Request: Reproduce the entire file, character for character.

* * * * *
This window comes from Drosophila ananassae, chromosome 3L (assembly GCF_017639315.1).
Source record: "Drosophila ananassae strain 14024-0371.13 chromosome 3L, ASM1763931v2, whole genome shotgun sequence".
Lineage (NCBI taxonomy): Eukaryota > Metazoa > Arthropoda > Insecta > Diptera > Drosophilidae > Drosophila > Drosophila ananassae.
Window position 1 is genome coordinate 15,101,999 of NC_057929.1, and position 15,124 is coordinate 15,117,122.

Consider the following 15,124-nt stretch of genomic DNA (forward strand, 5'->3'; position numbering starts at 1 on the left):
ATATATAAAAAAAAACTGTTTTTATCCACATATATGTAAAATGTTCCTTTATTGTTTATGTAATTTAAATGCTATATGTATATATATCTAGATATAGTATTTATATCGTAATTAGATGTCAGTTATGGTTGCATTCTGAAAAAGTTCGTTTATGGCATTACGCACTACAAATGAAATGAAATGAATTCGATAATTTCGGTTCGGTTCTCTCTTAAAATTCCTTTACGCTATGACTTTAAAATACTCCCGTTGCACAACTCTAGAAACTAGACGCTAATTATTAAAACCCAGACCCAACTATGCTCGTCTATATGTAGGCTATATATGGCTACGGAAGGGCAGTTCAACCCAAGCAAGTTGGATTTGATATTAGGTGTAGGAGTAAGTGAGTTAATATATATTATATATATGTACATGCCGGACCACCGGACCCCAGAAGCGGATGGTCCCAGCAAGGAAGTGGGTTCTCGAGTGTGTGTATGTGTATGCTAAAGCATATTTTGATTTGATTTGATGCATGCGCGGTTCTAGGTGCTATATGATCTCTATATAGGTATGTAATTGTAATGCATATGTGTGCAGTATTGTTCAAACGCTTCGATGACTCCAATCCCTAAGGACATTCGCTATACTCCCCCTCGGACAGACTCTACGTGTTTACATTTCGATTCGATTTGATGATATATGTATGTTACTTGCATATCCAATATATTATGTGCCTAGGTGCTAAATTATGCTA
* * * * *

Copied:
This window comes from Drosophila ananassae, chromosome 3L (assembly GCF_017639315.1).
Source record: "Drosophila ananassae strain 14024-0371.13 chromosome 3L, ASM1763931v2, whole genome shotgun sequence".
Lineage (NCBI taxonomy): Eukaryota > Metazoa > Arthropoda > Insecta > Diptera > Drosophilidae > Drosophila > Drosophila ananassae.
Window position 1 is genome coordinate 15,101,999 of NC_057929.1, and position 15,124 is coordinate 15,117,122.

Consider the following 15,124-nt stretch of genomic DNA (forward strand, 5'->3'; position numbering starts at 1 on the left):
ATATATAAAAAAAAACTGTTTTTATCCACATATATGTAAAATGTTCCTTTATTGTTTATGTAATTTAAATGCTATATGTATATATATCTAGATATAGTATTTATATCGTAATTAGATGTCAGTTATGGTTGCATTCTGAAAAAGTTCGTTTATGGCATTACGCACTACAAATGAAATGAAATGAATTCGATAATTTCGGTTCGGTTCTCTCTTAAAATTCCTTTACGCTATGACTTTAAAATACTCCCGTTGCACAACTCTAGAAACTAGACGCTAATTATTAAAACCCAGACCCAACTATGCTCGTCTATATGTAGGCTATATATGGCTACGGAAGGGCAGTTCAACCCAAGCAAGTTGGATTTGATATTAGGTGTAGGAGTAAGTGAGTTAATATATATTATATATATGTACATGCCGGACCACCGGACCCCAGAAGCGGATGGTCCCAGCAAGGAAGTGGGTTCTCGAGTGTGTGTATGTGTATGCTAAAGCATATTTTGATTTGATTTGATGCATGCGCGGTTCTAGGTGCTATATGATCTCTATATAGGTATGTAATTGTAATGCATATGTGTGCAGTATTGTTCAAACGCTTCGATGACTCCAATCCCTAAGGACATTCGCTATACTCCCCCTCGGACAGACTCTACGTGTTTACATTTCGATTCGATTTGATGATATATGTATGTTACTTGCATATCCAATATATTATGTGCCTAGGTGCTAAATTATGCTA